“Can you help us get to America?”

Posted on June 19, 2018

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Nine from Greensboro meet with urban refugees on a recent trip to Bangkok, Thailand. Photo by trip participant H'Lois Mlo.

“Can you help us get to America?”  

This was a question I heard over and over again on a recent trip.

In May, I joined eight other students and professionals from Greensboro on a ten-day excursion to Bangkok, Thailand, to study and learn about the refugee situation in the region.  The trip was a collaborative effort between UNC Greensboro’s Public Health Education Department and the Association for Refugee and Immigrant Service Professionals (ARSP).

Thailand is not a signatory to the 1951 United Nations Refugee Convention – the international law defining and protecting the rights of refugees and those displaced – and does not recognize refugee rights.  For refugees who came into the country without proper documentation or overstay visas, this means they are considered illegal immigrants under Thai law. Those living in urban settings live largely invisible lives on the margins of Thai society.  Bangkok is home to over 8,000 urban refugees and asylum seekers from over 45 countries – including Montagnards from the highlands of Vietnam.

The Thai Royal Government has allowed the United Nations Refugee Agency (UNHCR) to operate nine refugee camps along the 1,300 mile border between Thailand and Myanmar – also known as Burma.  99% of those in the camps are ethnic minorities from Burma.

Greensboro and North Carolina have direct connections with both the Montagnards and Burmese refugees.

For over 30 years, Montagnards have come to the Triad area.  Estimates put the local population between 10,000 and 20,000 – making it the largest group of Montagnards outside of Vietnam.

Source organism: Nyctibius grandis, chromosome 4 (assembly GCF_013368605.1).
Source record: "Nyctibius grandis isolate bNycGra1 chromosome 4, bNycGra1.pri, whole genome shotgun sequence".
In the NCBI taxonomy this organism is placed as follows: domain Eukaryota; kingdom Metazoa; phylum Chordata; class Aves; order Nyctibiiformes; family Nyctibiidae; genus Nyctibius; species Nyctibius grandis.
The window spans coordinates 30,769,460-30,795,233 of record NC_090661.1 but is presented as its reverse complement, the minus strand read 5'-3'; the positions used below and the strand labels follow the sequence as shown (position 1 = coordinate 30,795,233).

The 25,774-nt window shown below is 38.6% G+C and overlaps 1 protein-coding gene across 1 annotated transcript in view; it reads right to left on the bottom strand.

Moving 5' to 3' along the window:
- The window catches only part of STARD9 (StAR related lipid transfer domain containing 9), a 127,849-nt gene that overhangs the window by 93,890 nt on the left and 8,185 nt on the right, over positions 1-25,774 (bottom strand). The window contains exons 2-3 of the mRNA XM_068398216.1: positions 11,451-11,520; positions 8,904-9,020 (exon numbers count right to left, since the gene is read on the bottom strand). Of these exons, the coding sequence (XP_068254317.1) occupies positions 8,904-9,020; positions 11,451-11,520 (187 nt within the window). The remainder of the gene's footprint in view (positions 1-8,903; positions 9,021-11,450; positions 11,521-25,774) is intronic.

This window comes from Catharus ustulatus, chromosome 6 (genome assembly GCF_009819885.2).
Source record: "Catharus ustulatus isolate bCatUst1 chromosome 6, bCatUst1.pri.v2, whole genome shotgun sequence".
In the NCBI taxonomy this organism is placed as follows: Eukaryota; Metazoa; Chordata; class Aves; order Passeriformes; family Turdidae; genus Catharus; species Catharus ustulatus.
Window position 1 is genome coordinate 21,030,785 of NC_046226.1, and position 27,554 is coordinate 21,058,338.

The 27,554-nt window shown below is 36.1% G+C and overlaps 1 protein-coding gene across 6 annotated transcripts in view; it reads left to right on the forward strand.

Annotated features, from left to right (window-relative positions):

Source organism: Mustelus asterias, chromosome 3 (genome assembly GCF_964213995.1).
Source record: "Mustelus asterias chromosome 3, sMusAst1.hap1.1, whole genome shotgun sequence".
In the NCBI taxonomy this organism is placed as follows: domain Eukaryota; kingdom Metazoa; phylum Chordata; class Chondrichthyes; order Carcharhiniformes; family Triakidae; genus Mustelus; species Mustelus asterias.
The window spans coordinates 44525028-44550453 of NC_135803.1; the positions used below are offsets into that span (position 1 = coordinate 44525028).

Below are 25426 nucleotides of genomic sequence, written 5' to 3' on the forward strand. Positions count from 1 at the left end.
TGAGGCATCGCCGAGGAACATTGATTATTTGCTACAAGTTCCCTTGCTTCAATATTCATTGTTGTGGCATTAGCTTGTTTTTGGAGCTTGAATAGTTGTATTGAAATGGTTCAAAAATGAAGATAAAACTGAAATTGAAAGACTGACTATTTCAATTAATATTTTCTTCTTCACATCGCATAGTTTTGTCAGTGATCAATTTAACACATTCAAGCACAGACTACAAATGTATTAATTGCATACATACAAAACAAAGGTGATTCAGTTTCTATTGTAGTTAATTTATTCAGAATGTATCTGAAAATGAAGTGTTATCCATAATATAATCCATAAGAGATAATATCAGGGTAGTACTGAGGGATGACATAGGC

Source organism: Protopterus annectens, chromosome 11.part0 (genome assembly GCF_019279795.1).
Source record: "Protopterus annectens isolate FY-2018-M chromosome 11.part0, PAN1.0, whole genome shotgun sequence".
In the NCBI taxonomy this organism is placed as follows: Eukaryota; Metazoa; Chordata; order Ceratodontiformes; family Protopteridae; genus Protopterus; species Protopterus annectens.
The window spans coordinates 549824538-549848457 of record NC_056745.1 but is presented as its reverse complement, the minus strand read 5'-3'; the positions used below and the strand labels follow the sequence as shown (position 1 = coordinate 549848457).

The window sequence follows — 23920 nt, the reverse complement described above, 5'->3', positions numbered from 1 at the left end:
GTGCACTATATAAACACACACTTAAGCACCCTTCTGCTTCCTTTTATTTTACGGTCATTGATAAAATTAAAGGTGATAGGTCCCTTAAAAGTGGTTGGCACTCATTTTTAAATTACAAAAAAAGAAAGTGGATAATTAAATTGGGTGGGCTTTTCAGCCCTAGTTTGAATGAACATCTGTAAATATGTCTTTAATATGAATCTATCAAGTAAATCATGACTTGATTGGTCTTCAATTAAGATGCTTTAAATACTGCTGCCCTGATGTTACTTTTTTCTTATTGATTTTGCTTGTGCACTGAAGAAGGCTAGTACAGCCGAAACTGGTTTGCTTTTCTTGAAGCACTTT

Thousands have fled and continue to flee, due to ongoing harassment by the Vietnamese police and long periods of imprisonment, often due to their association with the U.S. Army during the Vietnam War.

Over 600 Montagnards live as urban refugees in Bangkok.  Our group had the opportunity to spend a couple of hours meeting with some of the Montagnards living in the city and learning about their lives.  

As undocumented immigrants under Thai law, urban refugees are at constant risk of arrest, detention, and deportation.  They are unable to attend school, work legally, or access medical services.

Urban refugees who have been screened by UNHCR are granted refugee status obtain an ID card which can provide some protection from Thai police.  With this ID they are also eligible for charity-based support including educational access for kids and help with medical expenses.

Some families we met had been in the country only three months, while others had been there eight long years.  Many made dangerous journeys across Cambodia to come to Bangkok, only to wait in limbo while their applications to join family in the U.S. are pending.  Unable to work legally, many families are supported by money sent from U.S. family members and U.S. based churches.

“Do you have family in the US? Where?” we asked. “Yes, North Carolina!”  Greensboro, Charlotte, Raleigh, New Bern, all over North Carolina. Brothers, sisters, parents, aunts, uncles, families that have been separated for years.  Upon return to Greensboro, our group has been making connections with the Montagnard community locally, sharing photos and greetings from loved ones long separated. 

While in Bangkok, our group met with key refugee serving agencies in the region – UNHCR, International Organization for Migration (IOM), the Refugee Support Center (RSC) run by the International Rescue Committee (IRC), and Asylum Access – learning about and discussing the current refugee situation in Thailand and resettlement process.